<?sphp $this->text('pagetitle') ?>
Home of the Squeezebox™ & Transporter® network music players.

Coaxial vs. optical

From SqueezeboxWiki

Jump to: navigation, search

Your Squeezebox has two digital outputs - a coaxial one and an optical one. Which should you use?


Coaxial digital

Coaxial digital refers to converting the digital S/PDIF signal to a voltage level and transmitting it electrically. Coaxial digital connectors are coloured orange. The cables look like conventional analog left/right RCA cables. However these cables have to have an impedance of 75 ohms.

What does that mean? It means you can use a cable specifically designed as a coaxial digital cable as it meets this specification. Analog video cables will also meet this specification, the plugs are usually coloured yellow. Regular audio cables whose connectors are usually coloured white and red may or may not work - they do not have to meet the 75-ohm criteria, although some do.

Optical digital

Optical digital refers to converting the digital S/PDIF signal to light and transmitting it through a fibre optic cable that conducts light. Specifically, the S/PDIF signal is used to modulate (vary the intensity) of a red LED. A light receiver on the other end receives the light and decodes the signal from it based on the light modulation. As long as the Squeezebox is powered there should always be a red light illuminated in the optical digital output, even when it's not playing any music. You should be able to see this light coming through the edges of the door of the Squeezebox's optical digital output, and if you insert an optical digital cable into this output, red light should come out the opposite end of the cable.

Since Toshiba developed this technology, you may see it referred to as "Toslink".

Optical digital jacks are squarish inset connectors covered by a small hinged door. The optical digital cable has a connector that pushes the door out of the way and locks in place. The end of the optical digital cable has a tiny lens that contacts the LED. Take great care not to scratch this lens! Many optical cables come with covers to protect the lens when the cable is not connected. Use these covers and do not lose them. Some covers even come attached to the cable.

Optical digital cables can be made internally out of glass or plastic. Glass is known to transmit light better and some state that this will lead to better sound. However the needs of S/PDIF are well-met by plastic cables since the demands of S/PDIF are quite modest for fibre optic technology. You may not hear any difference in your equipment. This is a subject of considerable controversy and if you feel this is important, you should do further research, ask questions or conduct listening tests.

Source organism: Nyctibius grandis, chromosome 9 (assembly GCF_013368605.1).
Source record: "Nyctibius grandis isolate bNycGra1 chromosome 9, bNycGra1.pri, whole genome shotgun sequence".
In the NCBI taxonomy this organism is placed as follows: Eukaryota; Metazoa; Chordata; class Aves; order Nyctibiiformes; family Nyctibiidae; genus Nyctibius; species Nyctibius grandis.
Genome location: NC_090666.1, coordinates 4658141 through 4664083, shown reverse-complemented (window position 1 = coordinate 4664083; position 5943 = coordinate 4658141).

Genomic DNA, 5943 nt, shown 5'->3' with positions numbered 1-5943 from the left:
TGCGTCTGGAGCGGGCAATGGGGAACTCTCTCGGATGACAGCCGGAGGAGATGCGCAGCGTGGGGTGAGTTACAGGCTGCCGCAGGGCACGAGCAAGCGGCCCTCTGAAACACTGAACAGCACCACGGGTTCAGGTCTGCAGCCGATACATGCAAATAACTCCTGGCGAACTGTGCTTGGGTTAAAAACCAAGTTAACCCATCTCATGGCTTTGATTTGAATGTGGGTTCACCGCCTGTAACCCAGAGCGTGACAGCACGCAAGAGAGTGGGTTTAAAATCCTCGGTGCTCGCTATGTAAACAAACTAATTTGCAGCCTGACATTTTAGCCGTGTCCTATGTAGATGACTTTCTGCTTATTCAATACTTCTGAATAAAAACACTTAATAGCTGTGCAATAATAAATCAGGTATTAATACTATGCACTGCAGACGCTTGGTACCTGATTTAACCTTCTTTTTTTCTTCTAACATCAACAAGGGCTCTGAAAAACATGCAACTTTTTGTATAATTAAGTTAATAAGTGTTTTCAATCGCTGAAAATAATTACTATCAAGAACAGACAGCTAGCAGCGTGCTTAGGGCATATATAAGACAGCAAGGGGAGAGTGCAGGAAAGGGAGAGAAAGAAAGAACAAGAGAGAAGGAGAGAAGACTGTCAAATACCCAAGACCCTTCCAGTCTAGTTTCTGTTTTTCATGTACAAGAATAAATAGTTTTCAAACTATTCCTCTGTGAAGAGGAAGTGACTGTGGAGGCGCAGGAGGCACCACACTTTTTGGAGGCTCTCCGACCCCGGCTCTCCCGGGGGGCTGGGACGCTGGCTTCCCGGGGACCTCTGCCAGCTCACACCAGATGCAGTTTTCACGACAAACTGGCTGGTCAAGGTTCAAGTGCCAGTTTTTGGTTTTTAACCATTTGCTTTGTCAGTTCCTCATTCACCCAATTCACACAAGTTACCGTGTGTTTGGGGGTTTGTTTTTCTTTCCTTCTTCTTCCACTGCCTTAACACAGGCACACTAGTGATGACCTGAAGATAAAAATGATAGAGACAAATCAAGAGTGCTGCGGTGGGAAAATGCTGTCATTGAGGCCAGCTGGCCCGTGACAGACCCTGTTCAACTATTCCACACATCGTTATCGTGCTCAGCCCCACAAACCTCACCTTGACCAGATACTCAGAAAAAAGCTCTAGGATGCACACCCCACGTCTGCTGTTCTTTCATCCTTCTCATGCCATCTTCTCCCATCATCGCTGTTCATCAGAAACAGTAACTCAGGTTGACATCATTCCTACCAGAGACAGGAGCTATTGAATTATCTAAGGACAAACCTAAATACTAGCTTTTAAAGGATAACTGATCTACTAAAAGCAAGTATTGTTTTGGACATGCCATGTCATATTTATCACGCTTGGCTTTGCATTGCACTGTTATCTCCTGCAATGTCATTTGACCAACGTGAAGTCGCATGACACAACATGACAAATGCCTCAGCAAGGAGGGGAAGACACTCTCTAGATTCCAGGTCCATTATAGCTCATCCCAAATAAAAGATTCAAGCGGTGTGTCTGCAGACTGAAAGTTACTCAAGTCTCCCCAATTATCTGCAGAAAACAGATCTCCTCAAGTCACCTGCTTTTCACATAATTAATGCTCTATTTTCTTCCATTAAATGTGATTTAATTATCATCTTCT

Which is better?

Both have their advantages and disadvantages. Optical digital is more common - some equipment has more optical digital than coaxial digital inputs, and other equipment does not have any coaxial digital inputs at all.

Advantages of coaxial
  • sturdier cables and connectors
  • cables can be cheaper
Disadvantages of coaxial
  • electrical connection can lead to ground loop problems, a low-level hum or buzz, in some situations
Advantages of optical
  • no electrical connection, so no ground loop
Disadvantages of optical
  • cables and connectors more fragile. Since the cable contains a plastic or glass strand, it cannot be bent very sharply. Care must also be taken not to scratch the lens at the end.
  • cables can be more expensive, especially glass types

OK, but which sounds better?

Again, a subject of great debate. Theoretically coaxial digital can lead to less jitter, a digital timing error that can degrade the sound. However it all depends on the quality of the components used to convert the PCM to S/PDIF and back again, so this can hardly be considered a rule.

It's best to experiment to see which sounds better to you, with your ears, your music, your room and your equipment. You may not hear any difference at all.